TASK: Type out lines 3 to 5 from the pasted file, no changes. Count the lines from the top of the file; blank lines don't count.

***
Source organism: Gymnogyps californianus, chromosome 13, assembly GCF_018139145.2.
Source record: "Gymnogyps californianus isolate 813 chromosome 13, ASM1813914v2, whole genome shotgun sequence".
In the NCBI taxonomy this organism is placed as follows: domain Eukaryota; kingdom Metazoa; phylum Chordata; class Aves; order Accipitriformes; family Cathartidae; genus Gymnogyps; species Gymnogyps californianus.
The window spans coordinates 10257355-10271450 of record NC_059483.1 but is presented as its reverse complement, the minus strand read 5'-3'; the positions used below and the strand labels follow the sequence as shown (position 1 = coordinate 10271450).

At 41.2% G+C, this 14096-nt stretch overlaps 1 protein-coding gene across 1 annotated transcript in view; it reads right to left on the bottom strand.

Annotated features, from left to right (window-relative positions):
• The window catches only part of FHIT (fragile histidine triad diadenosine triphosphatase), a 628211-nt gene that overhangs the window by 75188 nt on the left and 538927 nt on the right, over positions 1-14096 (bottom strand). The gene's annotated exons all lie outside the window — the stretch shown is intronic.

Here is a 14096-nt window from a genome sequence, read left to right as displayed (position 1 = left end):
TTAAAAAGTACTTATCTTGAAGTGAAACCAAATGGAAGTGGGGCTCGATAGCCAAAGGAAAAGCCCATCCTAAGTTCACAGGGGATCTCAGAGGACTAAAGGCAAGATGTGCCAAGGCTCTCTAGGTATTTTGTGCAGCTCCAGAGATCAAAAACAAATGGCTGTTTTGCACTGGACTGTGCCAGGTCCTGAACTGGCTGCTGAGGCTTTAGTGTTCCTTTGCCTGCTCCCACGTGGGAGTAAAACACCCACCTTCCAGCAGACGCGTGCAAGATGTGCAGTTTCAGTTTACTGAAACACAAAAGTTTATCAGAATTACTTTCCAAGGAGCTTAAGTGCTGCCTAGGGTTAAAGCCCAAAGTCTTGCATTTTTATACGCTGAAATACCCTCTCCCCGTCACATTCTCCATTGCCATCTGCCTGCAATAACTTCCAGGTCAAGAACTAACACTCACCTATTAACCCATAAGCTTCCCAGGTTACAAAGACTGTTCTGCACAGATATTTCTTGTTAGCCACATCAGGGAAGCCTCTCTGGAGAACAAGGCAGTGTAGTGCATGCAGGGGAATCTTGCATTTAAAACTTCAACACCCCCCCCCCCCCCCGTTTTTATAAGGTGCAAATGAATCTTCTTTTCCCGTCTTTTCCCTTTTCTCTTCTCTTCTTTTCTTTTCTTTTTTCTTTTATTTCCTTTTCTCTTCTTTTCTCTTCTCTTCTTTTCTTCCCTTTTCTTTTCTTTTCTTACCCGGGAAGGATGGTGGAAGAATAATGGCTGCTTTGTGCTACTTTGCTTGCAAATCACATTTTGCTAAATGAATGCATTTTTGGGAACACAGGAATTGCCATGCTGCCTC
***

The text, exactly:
In the NCBI taxonomy this organism is placed as follows: domain Eukaryota; kingdom Metazoa; phylum Chordata; class Aves; order Accipitriformes; family Cathartidae; genus Gymnogyps; species Gymnogyps californianus.
The window spans coordinates 10257355-10271450 of record NC_059483.1 but is presented as its reverse complement, the minus strand read 5'-3'; the positions used below and the strand labels follow the sequence as shown (position 1 = coordinate 10271450).

At 41.2% G+C, this 14096-nt stretch overlaps 1 protein-coding gene across 1 annotated transcript in view; it reads right to left on the bottom strand.